Growing up in the 60s: How the Murder of our Heroes Changed the World 

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The day the world changed: John F. Kennedy on Nov. 22, 1963

(Do we) find the cost of freedom, buried in the ground
Mother earth will swallow you, lay your body down
Find the cost of freedom, buried in the ground
Mother earth will swallow you, lay your body down.

— The Cost of Freedom (Crosby, Stills, Nash & Young)

I will never forget that day: the announcement over the school loudspeakers, the nuns stricken with grief, the confusion, but most of all I remember the change in my parent’s behavior. One minute we were dancing to “Puff the Magic Dragon” in our living room, smiling and happy in the warm comfort of Camelot, the next the world became dark, one where good did not always prevail. I was six years old and it was Nov. 22, 1963.

Flash forward to Friday, April 5, 1968. I was on my sixth grade field trip at Ford’s Theater in Washington DC. We lived in McLean, Virginia and we were visiting important government landmarks. Ironically on that day we were visiting where President Lincoln had been assassinated. As we entered the Petersen House, where Lincoln had died, the teachers suddenly became highly agitated and quickly ushered us out of the building and into our school bus. As we crossed over the Potomac I remember looking back towards DC and seeing the city burning. I had heard that Martin Luther King Jr. had been assassinated but at the time I didn’t understand what that had to do with the fires. The world just seemed mad to me.

 

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Civil rights leader Dr. Martin Luther King Jr. waves to supporters on August 28, 1963 on the Mall in Washington DC during the “March on Washington”. Photo AFP/Getty images

Barely three months later, June 11, 1968, yet another horrifying moment. Even though I was 11 I was following the presidential election rather closely.  My father was a naval aviator and had served in Vietnam for much of my childhood. Robert Kennedy had promised to get us out of Vietnam so he was my favorite candidate. Plus he and his family lived in McLean, just a few miles away. I remember hearing that day he had been shot and then later he died. It felt very personal. By then I had connected the deaths of Martin Luther King and Robert Kennedy as an assault on the good in the world.  Anyone that dared to dream of a better world, one where we are were all equal, where there was no war, was murdered. Publicly in cold blood. It seemed as if there was no hope left.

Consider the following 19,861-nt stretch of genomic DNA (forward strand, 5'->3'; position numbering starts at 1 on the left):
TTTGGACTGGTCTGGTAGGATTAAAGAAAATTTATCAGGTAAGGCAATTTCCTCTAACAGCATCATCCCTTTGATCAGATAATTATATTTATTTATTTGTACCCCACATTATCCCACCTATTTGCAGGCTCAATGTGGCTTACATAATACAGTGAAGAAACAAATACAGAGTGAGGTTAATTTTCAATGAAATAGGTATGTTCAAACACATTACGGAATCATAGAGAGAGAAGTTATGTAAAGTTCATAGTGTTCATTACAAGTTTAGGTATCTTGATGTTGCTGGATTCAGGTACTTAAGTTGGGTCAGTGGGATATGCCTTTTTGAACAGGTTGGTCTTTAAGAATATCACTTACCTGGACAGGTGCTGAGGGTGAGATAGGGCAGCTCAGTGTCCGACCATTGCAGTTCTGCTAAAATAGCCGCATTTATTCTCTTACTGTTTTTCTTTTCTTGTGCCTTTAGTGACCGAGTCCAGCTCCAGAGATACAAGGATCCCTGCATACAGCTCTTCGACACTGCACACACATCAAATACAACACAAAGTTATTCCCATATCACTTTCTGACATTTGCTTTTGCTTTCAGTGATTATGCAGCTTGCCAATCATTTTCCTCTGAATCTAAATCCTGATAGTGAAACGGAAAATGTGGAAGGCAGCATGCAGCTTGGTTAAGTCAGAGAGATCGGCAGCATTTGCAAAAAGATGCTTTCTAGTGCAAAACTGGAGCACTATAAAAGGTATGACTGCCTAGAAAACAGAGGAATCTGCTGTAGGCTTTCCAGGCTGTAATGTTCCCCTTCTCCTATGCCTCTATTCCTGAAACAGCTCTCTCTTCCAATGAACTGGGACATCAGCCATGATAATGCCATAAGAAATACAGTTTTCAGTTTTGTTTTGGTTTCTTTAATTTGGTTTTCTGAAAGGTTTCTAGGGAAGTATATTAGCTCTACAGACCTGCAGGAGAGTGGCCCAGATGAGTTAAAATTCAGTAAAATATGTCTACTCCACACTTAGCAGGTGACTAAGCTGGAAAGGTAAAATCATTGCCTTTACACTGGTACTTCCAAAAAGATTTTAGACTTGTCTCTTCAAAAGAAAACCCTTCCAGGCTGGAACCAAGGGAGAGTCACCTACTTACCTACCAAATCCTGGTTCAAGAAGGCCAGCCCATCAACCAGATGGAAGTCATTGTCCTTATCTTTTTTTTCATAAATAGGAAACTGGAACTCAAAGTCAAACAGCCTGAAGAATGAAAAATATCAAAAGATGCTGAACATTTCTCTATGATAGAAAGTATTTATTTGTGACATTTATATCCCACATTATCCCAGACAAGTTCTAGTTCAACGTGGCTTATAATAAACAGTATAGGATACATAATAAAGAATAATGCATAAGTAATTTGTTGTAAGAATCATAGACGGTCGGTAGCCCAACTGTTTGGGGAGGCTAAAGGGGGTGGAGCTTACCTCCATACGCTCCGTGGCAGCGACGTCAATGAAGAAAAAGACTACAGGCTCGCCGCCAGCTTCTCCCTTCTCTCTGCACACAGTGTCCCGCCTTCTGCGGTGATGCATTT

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Robert F. Kennedy on March 23, 1968, Sacramento, CA.

After that I just remember the anger. The revolution was on. The riots during the Democratic convention later that summer, protests and sit-ins on campuses across the nation, the Santa Barbara oil spill, protests outside the Navy bases where we lived. Then, to top it off, the deaths of major musicians — Jim Morrison, Jimmy Hendrix, and Janice Joplin — in quick succession.  At that point murder, death and despair became part of the landscape. Our society seemed like it was going insane and the death of our heroes and destruction of the Earth was the evidence.

Of course for me this was just back story. 1970 was my year of change: I turned 13, started surfing, smoked pot, and discovered girls. As I came into my own in the mid-1970s, however, these events had a profound influence on my ideology and philosophy. And I truly believe it wasn’t just me: those tumultuous days in the 1960s changed us all. When our young dreams were literally assassinated, taken out my sinister forces, we decided the world had to change, and simply set out to do that.

“Turn on, tune in, drop out.” was the way, as Timothy Leary once said. We were hippies, flower children, free spirits, the counter-culture. We were creating a new utopia. A new contract with nature, with the Earth. It created an exodus from the cities to the country in order to try something new, to “live off the land.” Walk gently on the Earth. Live sustainably before we knew what that meant. In California that was to northern California, to Oregon, to the Pacific NW and for some, to escape the draft, Canada.

And although the world didn’t change, at least we tried and I think in many ways we succeeded. And the world we live in today has been shaped by those times, by both the lost of innocence and the hard bite of reality, but also by the dreams of that era. Of a world where we can imagine, as John Lennon sang, that is not ruled by war, not by religion, or by country, or by possessions, where there is no heaven or hell, a world where all you need is love. I still believe in that world. There are many others that believe  as well.

In 2015, while in Paris, my wife and I made the pilgrimage to Jim Morrison’s tomb in the Père Lachaise Cemetery. On his tombstone his father, whom he had been estranged from for most of his life, seemed to have come to grips with his son’s ideals, had written: “Κata Τon Daimona Eaytoy” Greek for “True to your own spirit” a fitting tribute both to Jim and to the ideals of those times. May we all live true to our spirits, our ideals, and our vision for a peaceful planet. Of a world where we can live as one.

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Jim Morrison’s Tombstone in Paris, France. Oct. 2015

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